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October 21, 2019
As a parent, you try to be a friend, protector, teacher – in short, everything for your children.
Whether there is something that is troubling them or they need help – parents are always there for them. But what if something is troubling your child that they are unable to tell?
Sexual abuse is one such thing that children find difficult to communicate; with 1 in 10 children facing such abuse before their 18th birthday, the issue is far more prevalent than we think. In fact, for younger girls, this number increases by 20%.
It’s also alarming to note that sexual abuse has been correlated with long-term adverse effects that can develop into major psychological and physical problems – such as depression, alcoholism, drug abuse and marital issues.
Your child’s protection is your utmost priority and if they have been subject to this inhumane practice, the offenders should be served justice. Not only does this stop the offender from even thinking about doing the same with anybody else, it can also have a positive influence on your child’s recovery.
This is why this article will outline behavioral signs that children subject to abuse are likely to show.
What Are The Signs Of Child Sexual Abuse?
Every child reacts differently to sexual abuse; while some may become increasingly shy and quiet, others have been reported to indulge in self-harm.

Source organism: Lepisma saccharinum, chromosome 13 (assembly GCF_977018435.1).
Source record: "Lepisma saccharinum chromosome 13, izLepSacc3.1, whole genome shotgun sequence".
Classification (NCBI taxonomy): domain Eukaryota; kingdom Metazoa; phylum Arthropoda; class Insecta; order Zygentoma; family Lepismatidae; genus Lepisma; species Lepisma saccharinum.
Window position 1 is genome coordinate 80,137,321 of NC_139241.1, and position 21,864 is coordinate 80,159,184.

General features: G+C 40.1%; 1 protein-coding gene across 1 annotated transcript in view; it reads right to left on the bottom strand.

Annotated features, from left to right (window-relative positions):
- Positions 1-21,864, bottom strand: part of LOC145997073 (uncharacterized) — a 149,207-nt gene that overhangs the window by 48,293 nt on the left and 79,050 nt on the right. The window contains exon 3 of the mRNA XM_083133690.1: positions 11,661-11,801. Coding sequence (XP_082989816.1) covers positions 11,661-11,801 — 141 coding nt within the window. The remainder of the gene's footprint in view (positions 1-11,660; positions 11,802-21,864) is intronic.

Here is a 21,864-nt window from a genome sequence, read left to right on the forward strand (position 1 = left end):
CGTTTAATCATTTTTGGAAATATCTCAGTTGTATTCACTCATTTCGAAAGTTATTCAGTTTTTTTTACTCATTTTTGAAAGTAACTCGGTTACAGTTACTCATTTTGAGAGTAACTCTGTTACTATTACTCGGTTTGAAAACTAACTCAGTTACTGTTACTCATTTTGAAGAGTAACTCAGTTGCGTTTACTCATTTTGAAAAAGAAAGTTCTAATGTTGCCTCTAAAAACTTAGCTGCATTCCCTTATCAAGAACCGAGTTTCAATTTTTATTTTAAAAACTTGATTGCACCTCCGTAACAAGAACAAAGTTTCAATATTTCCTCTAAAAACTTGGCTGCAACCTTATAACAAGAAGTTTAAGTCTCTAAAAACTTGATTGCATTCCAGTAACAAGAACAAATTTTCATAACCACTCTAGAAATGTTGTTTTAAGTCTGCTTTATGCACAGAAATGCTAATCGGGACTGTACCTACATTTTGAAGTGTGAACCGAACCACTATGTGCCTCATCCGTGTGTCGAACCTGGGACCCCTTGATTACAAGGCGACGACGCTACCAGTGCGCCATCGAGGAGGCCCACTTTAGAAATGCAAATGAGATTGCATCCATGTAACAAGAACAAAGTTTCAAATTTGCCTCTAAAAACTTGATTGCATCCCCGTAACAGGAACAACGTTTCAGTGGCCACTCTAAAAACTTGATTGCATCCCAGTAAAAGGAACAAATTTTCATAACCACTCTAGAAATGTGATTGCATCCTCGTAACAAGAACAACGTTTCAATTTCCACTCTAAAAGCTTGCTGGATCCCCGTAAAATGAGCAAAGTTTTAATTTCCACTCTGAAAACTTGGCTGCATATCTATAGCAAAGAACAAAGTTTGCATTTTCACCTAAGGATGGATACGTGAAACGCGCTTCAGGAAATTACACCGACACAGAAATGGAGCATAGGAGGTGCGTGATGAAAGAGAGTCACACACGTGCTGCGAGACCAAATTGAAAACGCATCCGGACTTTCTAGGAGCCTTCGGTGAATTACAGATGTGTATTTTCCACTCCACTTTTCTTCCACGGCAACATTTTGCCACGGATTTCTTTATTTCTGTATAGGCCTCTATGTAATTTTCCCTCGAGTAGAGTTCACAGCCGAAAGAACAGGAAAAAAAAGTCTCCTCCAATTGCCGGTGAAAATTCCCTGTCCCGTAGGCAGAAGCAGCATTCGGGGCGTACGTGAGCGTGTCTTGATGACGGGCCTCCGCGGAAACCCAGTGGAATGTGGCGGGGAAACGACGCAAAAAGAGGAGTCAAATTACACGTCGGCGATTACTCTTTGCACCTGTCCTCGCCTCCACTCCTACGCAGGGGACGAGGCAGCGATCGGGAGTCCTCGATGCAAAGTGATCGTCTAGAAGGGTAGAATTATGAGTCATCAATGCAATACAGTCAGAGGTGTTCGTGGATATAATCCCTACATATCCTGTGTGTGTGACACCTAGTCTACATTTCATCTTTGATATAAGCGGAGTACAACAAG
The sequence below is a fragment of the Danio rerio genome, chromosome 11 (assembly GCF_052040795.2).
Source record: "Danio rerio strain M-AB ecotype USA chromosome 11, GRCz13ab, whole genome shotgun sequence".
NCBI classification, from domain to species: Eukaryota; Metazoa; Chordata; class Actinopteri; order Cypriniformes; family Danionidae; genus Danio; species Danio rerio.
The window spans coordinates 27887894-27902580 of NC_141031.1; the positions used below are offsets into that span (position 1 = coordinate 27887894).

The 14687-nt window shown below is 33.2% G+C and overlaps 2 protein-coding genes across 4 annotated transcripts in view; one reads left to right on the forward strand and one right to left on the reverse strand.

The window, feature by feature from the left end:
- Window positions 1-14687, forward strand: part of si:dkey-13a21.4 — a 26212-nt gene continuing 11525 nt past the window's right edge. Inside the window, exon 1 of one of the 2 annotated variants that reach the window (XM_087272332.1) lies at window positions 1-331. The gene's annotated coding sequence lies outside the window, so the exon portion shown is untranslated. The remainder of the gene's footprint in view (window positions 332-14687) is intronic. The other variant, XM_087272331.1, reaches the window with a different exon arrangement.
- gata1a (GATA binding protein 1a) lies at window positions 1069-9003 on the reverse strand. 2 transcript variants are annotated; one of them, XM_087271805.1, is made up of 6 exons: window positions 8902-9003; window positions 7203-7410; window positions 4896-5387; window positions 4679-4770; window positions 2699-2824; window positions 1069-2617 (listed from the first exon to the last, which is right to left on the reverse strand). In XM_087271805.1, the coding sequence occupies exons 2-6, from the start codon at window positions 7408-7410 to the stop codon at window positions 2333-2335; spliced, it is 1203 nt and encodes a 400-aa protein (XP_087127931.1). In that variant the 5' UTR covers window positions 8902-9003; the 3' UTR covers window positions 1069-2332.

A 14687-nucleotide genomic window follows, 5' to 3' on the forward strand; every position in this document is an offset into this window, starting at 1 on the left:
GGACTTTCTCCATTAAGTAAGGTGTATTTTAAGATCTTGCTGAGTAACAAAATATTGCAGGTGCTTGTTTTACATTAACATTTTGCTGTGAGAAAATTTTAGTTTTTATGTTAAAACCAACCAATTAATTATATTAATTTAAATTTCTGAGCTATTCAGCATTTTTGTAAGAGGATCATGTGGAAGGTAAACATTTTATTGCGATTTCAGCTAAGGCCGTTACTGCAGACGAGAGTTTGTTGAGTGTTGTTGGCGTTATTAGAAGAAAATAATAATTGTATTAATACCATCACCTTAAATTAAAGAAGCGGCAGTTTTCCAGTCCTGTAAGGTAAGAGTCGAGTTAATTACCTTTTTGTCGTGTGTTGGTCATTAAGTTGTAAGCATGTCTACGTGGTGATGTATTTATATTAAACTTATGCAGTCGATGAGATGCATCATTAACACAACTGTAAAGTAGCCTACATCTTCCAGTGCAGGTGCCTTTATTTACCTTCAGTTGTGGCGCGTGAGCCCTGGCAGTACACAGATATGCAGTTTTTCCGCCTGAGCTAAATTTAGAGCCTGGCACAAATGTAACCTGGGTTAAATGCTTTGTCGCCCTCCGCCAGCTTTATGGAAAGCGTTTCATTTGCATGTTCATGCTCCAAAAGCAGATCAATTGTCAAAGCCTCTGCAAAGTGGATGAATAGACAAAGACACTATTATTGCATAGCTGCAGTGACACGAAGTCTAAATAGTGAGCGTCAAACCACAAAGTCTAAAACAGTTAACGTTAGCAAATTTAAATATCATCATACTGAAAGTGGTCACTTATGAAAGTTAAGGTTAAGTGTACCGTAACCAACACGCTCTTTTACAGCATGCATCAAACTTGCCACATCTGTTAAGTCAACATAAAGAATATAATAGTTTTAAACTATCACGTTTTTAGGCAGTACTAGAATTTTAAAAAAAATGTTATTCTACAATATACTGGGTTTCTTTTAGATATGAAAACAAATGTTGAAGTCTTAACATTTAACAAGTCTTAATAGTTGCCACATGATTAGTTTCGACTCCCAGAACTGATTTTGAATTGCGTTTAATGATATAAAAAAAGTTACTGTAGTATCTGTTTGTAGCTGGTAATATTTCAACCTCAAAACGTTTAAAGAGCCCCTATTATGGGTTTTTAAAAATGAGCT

While some of these signs may overlap with common problems, it is better to be safe than sorry – particularly when it comes to your child.
Here are some common signs of sexual abuse and trauma:
These relate to changes in behavior that can be attributed to sexual abuse – and not all of them are dramatic, most are quite subtle.
In fact, some children naturally exhibit some of these signs; it is important to be aware of your child’s sexual development to make sure you know whether the signs are natural or not.
Here are some behavioral signs that may mean your child has been a victim of sexual abuse:
In addition to behavioral changes that a child may or may not exhibit, parents should also keep an eye out for physical signs that may indicate sexual abuse.
Here are some of the signs that may point out a problem:
Some signs are even more subtle than behavioral or physical changes; as an extreme trauma for their delicate age, sexual abuse can have a highly adverse impact on a child’s psychology.
Here are some psychological signs that may signal a problem:
Taking Action Might Not Be Easy – But It’s Very Important
Children are usually very reluctant to disclose sexual abuse due to various reasons – they can be scared, struggling with low esteem or simply ashamed of the encounter.
It is not easy to identify such incidents, but as parents, you need to prioritize the well-being of your child above any other person. Remember, with 93% of child sexual abuse perpetrators being known to the victim, it is often someone close in the friends or family circle.
Most importantly, listen to your child; if they tell you that something is making them feel uncomfortable, don’t take a risk. Sit down with them and allow them to talk to you openly – and in case you sense something suspicious, seek immediate help from sources around you.
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